36. Lenda Lenda 28 February 2008

    Democracy is not perfect and might not be the answer in certain cases

  37. Lyndall Beddy Lyndall Beddy 8 March 2008

    The Romans, who had a massive empire to manage, asked the question “who guards the guards”. This is why most developed democracies have two crime busting forces (FBI and Police in the USA; MI5 and Police in Britain – as well as a specialised force, Scotland Yard). If you, Joe Citizen, have knowledge about a corrupt scorpion, you tell a cop; if you have knowledge about a corrupt cop you tell a scorpion. Simple!

    The Scorpions investigate organised crime, which means they have a lot of powerful, rich and connected people trying to undermine them. They were trained half by Scotland Yard, and half by the FBI.

    From evidence coming to light it appears that their enemies employed computer hackers to corrupt their files to undermine them – and, of course, these were probably also the source of the leaks.

    The real question is why is the government supporting the criminals trying to undermine the scorpions?


    Why don’t you start to address the problems of democracy in, what is effectively, a one party state.
    Without a reasonably strong multi-party democracy (which ensures that the ruling party can be chucked out if it is corrupt or inefficient,) then there is no real democracy.
    Inevitably South Africa will become more corrupt , more inefficient and more autocratic.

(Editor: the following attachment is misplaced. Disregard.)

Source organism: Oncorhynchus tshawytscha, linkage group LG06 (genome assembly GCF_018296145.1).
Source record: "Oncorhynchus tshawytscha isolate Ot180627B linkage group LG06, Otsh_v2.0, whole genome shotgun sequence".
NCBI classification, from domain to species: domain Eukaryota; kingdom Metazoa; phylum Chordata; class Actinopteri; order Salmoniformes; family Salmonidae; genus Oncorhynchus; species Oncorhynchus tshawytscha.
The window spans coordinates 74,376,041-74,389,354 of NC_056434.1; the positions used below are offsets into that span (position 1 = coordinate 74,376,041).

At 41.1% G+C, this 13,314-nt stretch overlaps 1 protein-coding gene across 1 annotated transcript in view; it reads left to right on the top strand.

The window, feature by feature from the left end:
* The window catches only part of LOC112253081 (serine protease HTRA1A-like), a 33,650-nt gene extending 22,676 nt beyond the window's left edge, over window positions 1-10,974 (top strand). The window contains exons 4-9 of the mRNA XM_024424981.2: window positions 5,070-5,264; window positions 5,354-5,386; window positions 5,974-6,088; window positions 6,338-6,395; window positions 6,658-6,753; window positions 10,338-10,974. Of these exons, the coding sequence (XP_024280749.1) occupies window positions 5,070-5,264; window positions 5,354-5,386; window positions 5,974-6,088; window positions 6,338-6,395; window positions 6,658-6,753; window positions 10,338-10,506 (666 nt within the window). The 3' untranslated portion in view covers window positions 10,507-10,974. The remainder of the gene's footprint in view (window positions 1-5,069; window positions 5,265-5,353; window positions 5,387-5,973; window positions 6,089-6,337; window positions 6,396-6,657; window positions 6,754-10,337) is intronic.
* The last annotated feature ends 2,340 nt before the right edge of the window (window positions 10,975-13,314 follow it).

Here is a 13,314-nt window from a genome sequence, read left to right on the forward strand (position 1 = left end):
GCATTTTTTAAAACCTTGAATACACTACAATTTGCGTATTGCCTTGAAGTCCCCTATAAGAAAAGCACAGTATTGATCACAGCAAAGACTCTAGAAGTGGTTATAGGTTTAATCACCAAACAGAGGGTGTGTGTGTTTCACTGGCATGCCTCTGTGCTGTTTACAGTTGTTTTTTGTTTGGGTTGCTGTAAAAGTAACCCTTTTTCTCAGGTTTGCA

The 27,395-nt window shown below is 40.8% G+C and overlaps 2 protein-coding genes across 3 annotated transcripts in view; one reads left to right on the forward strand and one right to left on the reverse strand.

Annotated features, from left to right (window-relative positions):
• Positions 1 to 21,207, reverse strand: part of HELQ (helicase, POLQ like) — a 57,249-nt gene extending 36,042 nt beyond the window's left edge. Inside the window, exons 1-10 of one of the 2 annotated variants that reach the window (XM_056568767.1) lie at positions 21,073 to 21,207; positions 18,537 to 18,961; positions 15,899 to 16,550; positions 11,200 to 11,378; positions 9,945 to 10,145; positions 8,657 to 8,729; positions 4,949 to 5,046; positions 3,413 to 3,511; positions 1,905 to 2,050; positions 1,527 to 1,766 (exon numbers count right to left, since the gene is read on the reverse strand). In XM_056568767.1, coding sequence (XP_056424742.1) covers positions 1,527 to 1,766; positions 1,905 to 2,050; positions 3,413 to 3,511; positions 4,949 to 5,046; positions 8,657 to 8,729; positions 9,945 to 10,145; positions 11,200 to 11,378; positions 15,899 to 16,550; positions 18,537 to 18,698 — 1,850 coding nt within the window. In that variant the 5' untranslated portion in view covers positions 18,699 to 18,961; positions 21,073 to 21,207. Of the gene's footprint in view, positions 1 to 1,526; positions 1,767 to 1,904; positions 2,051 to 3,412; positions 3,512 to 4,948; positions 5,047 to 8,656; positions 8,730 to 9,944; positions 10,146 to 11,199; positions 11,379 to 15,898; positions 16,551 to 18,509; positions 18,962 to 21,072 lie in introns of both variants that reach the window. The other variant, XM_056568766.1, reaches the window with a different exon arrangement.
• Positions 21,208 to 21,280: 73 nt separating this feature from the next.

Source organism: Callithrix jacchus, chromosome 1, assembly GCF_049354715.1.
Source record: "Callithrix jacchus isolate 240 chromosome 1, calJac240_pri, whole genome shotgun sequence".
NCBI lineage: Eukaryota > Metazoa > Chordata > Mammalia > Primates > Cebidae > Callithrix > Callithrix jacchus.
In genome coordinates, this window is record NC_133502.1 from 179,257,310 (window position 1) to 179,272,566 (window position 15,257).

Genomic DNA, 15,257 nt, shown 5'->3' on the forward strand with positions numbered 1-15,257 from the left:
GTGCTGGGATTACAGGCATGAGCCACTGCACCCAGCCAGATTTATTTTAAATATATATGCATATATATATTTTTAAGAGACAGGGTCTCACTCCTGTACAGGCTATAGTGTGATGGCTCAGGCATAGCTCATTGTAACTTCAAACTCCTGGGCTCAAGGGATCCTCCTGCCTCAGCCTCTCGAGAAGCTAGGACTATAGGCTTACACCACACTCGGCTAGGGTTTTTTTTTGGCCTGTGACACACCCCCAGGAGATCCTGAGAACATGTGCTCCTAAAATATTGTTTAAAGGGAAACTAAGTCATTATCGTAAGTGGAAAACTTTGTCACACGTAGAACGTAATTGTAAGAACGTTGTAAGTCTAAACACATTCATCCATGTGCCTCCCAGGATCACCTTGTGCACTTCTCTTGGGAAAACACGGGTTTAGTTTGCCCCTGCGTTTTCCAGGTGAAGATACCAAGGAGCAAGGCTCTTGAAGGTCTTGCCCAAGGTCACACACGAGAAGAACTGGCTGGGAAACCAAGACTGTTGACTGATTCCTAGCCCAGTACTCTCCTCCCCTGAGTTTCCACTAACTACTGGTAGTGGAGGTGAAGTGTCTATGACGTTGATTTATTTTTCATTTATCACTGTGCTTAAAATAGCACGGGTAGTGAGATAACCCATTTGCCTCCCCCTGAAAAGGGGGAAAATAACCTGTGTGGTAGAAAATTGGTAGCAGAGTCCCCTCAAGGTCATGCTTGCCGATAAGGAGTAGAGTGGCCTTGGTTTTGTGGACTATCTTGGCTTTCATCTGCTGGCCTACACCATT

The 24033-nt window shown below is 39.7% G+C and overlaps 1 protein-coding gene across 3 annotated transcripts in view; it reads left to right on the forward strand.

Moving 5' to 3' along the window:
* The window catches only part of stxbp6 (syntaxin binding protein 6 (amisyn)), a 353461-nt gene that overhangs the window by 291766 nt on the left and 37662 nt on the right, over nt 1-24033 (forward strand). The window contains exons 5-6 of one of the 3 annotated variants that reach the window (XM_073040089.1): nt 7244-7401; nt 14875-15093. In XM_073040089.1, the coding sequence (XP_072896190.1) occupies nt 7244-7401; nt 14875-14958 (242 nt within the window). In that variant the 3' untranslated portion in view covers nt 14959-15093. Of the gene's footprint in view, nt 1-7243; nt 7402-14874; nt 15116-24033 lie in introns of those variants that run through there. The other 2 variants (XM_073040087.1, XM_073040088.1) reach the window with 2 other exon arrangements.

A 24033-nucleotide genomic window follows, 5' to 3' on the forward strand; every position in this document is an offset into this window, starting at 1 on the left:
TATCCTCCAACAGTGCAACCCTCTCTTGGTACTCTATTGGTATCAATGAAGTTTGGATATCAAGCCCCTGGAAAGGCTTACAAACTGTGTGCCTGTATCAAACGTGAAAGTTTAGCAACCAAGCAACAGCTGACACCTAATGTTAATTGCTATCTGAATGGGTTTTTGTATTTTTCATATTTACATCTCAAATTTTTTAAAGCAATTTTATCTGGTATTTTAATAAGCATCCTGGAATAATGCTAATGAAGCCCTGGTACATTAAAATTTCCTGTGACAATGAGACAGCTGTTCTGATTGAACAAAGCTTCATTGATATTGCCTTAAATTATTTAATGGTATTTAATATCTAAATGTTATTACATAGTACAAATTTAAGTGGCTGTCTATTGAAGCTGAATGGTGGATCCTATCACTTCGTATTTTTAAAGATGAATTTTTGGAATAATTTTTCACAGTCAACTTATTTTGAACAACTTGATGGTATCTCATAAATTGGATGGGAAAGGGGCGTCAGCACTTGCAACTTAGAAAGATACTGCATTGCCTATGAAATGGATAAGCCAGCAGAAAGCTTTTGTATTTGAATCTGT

39. Sam van den Berg Sam van den Berg 7 February 2009

    Steve glad you mentioned “democratic elitism”. I’ve been trying to get a response from the SACP on the following — but they obviously don’t talk to mere mortals.

    In 1988 Joe Slovo, General Secretary of the South African Communist Party (SACP), wrote “increasing numbers of our people understand the essence of Lenin’s political maxim: Without revolutionary theory, there can be no real revolutionary movement.” (current SACP website)

    Blade Nzimande, the present General Secretary of the SACP, is now one of the most influential and vocal members of the Tripartite Alliance and it is time that he and the SACP share their views on “revolutionary theory” with the voters. Is the SACP now a revisionist social-democratic party, as many voters may believe, or is it still an orthodox revolutionary movement following in the footsteps of Marx, Lenin and Stalin? When Gwede Mantashe, Chairperson of the SACP – and Secretary-General of the ANC – uses words like “counter-revolutionary” does he use them in the context of orthodox Leninist “revolutionary theory”?